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Tough times for councils mean shared services must be the way forward

The stark economic challenges being faced by the UK public sector and local councils especially have been impossible to ignore recently. The sheer scale of the issue is becoming clearer over time with the Special Interest Group of Municipal Authorities (SIGOMA) indicating that a total of 26 local authorities (LAs) are at a near-term risk of issuing bankruptcy notices. These LAs are beset by debt (some accumulated in Covid days) and hampered by legacy infrastructure, and yet must support a population experiencing hardship driven by a cost-of-living crisis. The funding system appears to be broken regardless of a council’s location or political stripe, but what can be done to regain some sort of equilibrium?

This is a catastrophic environment that calls out for collective action, and for IT leaders to point directly to a greater use of shared services. Shared services are hardly new, and the approach has hovered in and out of fashion for decades, but their time has surely come. Quite plainly, authorities don’t have the necessary bandwidth, depth or breadth to act in isolation.

Pooling of services, resources and projects must be examined at every turn. By sharing core systems such as Finance and HR, authorities can gain not only economies of scale but also faster time to market, as well as access to best practices and replicated processes and workflows. Security, too, is improved through broader oversight, ESG goals become more attainable and hard-to-recruit (and retain) skills can be optimized and scaled. In turn, staff gain greater power and autonomy to address testing challenges that extend beyond local remits. Leaders also benefit from smarter procurement and streamlined contract and vendor management.

In the UK but also abroad, and notably in, for example, the Nordics and the Benelux countries, a culture of shared services is clearly becoming the way forward, alongside complementary models that support automation, rapid data insights and light-touch actions. That means cloud and self-service portals will often be the way forward for both staff and an increasingly digital-native, mobile-first populace.

But authorities will also need to be entrepreneurial as well as parsimonious. Raising revenues via everything from parking meters to street vendor licences and fishing permits will need to become a larger part of the revenue pot.

As Nick Mayes, principal analyst at PAC, writes in his foreword to the new executive report Reinventing the Case for Shared Services:

“Local government organizations in Northern Europe face an incredibly difficult balancing act. They are tasked with operating in as lean a way as possible in order to meet tightening expenditure constraints while, at the same time, delivering and enhancing vital services that meet the changing needs of the population. But it is not just a case of providing ‘more for less’. Citizens now expect services to be delivered at greater speed, through the channels that best suit their needs, while having greater transparency into quality levels.”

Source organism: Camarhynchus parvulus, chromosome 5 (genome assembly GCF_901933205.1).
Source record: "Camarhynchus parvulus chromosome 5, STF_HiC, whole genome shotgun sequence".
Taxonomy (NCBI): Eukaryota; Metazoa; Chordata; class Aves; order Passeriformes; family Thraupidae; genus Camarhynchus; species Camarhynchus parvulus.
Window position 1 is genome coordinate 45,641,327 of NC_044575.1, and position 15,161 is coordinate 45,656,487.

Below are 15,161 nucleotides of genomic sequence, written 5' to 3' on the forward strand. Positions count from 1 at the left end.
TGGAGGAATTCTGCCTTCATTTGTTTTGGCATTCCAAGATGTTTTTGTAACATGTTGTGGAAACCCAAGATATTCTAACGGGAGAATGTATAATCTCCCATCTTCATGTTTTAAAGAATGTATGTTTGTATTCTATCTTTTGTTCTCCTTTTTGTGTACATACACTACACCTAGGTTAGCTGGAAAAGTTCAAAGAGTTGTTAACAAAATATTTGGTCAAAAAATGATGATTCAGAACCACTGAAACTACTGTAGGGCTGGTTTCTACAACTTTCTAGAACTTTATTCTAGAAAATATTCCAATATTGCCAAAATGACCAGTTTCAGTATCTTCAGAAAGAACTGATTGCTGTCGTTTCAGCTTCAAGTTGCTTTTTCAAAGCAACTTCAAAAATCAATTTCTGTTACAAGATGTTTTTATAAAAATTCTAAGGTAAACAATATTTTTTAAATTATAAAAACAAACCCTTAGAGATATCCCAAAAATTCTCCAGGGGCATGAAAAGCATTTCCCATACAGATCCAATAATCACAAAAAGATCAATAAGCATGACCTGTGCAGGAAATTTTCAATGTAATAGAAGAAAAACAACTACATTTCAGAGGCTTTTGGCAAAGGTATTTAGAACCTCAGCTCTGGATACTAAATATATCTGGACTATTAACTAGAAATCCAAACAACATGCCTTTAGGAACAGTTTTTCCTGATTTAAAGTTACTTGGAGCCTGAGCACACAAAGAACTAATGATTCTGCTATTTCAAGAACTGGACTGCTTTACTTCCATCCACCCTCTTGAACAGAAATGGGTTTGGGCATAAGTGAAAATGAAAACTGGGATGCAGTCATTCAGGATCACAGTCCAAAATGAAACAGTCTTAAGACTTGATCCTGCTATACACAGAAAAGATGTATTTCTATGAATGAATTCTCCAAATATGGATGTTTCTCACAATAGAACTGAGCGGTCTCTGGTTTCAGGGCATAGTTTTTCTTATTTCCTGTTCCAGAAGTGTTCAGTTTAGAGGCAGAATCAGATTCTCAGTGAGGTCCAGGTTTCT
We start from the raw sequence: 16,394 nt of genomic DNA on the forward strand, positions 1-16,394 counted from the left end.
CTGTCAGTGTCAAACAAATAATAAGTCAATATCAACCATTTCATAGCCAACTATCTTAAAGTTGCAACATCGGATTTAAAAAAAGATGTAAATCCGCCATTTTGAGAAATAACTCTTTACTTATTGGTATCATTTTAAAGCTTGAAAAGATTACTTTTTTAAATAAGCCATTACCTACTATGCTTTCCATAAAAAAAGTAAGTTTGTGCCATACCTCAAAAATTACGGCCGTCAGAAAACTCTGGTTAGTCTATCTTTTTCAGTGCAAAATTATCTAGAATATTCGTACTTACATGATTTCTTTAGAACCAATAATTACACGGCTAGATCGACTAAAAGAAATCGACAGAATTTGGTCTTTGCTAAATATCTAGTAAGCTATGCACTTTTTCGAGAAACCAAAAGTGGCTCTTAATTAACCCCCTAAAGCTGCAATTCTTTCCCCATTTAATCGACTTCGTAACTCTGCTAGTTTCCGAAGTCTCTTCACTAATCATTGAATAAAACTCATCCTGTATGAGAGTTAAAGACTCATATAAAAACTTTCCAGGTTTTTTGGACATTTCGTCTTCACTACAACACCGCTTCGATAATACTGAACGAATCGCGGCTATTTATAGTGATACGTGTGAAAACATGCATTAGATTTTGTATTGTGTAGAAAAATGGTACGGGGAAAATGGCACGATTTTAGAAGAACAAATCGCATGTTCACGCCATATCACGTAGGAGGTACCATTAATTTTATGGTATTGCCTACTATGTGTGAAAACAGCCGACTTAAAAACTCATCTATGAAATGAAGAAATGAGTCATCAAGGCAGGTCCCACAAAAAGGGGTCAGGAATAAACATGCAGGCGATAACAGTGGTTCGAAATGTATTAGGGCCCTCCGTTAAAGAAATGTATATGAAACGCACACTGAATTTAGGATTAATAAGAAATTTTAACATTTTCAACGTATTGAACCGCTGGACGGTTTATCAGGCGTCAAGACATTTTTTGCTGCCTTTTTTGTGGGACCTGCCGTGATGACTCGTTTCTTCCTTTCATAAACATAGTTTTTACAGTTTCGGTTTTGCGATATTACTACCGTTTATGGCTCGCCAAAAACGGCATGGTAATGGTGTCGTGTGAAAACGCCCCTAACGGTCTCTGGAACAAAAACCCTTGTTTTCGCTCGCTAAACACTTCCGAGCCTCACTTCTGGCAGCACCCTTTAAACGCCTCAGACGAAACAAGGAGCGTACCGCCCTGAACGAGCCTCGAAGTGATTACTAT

Mayes is surely correct. Together with tightly run, tax spend-efficient services, today’s citizens always want experiences that replicate their everyday lives as consumers. They want compelling front-ends, excellent discoverability and fast processes unencumbered by roadblocks, delays or clunky interfaces. Sharing successful proven approaches makes more sense than reinventing the wheel and, amid the gloom, the PAC report points to some bright spots where innovation and creativity have led to enlightened outcomes.

We may think of the Municipality of Norrköping in Sweden with its Safe Meetings programme to provide remote human contacts in social services and planning, for example. The City of Vaasa in Finland has seen notable improvements in security through shared services compared to what its internal team of three staff could muster. Closer to home in the north of England, Chorley and Ribble councils have brought together 200 staff to share finance, governance, legal and other services. Further south, Watford and St. Albans have extended a collaborative effort, adding planning enforcement, building control and legal services to existing IT, HR, revenues, benefits, procurement, and financial services partnership.     

Some shared services are well established: Stafford Borough and Cannock Chase councils in the Midlands have saved about £1m per year since 2011 and continue to extend their efforts.

It’s hard to overstate the challenges that local authorities face. As ever, change will not be straightforward. Leaders must tread especially carefully on data sharing, be clear on goals, always cleave to citizen needs, and be ready to adapt when requirements or circumstances change. But desperate times call for desperate measures and nothing less than a wholesale embrace of a sharing culture will be enough to begin to address current challenges.

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